Essays of Our Times

Essays of Our Times

Essays of Our Times

Essays of Our Times

Excerpt

Essays and essayists--the two are inseparable. The personal essay, the essay en pantoufles, invites the reader to comfortable converse at the writer's fireside; the more formal essay may suggest the lecture room, the editorial page, or the pulpit, without foregoing altogether the presence of its creator, felt rather than seen. Both personal and formal essays are, in varying degrees, expressions of personality which bring us closer to their makers than any other form of prose.

At its most typical, which is its most personal, the essay is a lively document out of the thought and experience of a man's life, and gives free entry not merely to casual acquaintance with its author but often to such immediate and intimate understanding of his opinions, fancies, and emotions as the closest friendship can scarce afford. For the essay is, as Christopher Morley has excellently observed, "a mood rather than a form." In essence it is something between a lyric and a conversation: it has the lyric's clairvoyant power to reveal the truth in a flash of insight, and it has the mellow human quality of all good talk. As it tends away from these traits it tends toward the informational article in which the element of personality is suppressed. But unless the piece in question is an encyclopedia article, or a technical exposition, or a thesis, the stamp of the author's personality is discernible. Huxley, Ruskin, and Thoreau all wrote informing essays about nature, but with what wide differences! Carlyle and Newman both wrote formal reflective essays, but their books are as different as the two men.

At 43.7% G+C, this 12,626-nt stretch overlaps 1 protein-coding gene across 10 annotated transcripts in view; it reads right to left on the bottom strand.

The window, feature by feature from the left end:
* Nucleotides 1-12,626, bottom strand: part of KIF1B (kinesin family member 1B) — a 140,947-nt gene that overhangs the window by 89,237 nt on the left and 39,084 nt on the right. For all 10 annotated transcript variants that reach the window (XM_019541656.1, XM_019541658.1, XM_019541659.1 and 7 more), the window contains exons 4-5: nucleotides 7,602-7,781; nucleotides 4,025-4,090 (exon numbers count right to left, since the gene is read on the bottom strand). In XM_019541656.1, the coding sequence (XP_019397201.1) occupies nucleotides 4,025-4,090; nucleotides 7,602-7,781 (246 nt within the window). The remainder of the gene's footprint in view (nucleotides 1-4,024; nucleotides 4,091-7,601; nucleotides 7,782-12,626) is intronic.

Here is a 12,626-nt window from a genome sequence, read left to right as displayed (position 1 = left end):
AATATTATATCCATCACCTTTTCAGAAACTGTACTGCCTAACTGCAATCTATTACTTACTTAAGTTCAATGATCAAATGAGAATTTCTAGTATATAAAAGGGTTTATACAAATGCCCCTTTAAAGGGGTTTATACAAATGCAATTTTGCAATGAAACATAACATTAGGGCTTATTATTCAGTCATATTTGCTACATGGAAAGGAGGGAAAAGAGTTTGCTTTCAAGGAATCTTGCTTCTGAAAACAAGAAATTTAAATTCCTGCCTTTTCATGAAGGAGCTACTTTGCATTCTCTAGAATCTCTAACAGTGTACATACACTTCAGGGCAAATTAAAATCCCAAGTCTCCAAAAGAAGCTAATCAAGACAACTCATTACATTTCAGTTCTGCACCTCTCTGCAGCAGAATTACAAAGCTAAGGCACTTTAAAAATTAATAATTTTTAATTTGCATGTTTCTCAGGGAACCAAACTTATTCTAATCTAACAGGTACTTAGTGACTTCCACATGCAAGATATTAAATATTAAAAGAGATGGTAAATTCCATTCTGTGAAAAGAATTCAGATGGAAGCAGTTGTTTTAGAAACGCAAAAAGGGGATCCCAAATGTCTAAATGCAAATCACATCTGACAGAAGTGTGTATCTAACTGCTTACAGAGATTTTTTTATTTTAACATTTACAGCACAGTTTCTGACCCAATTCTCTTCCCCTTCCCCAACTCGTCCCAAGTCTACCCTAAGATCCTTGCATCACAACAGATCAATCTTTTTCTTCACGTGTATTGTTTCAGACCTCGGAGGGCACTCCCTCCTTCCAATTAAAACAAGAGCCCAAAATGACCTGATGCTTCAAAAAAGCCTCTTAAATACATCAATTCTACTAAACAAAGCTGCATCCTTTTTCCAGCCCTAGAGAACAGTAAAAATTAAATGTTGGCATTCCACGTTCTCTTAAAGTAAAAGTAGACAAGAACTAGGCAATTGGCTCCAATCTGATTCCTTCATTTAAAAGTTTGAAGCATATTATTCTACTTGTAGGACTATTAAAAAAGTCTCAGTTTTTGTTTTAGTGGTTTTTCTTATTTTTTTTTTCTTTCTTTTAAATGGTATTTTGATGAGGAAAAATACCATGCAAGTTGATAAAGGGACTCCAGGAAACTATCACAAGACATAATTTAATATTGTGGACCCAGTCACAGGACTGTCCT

Within the limits indicated above, the range of the essay is wide. Evidence of that fact is furnished by the pages of this . . .

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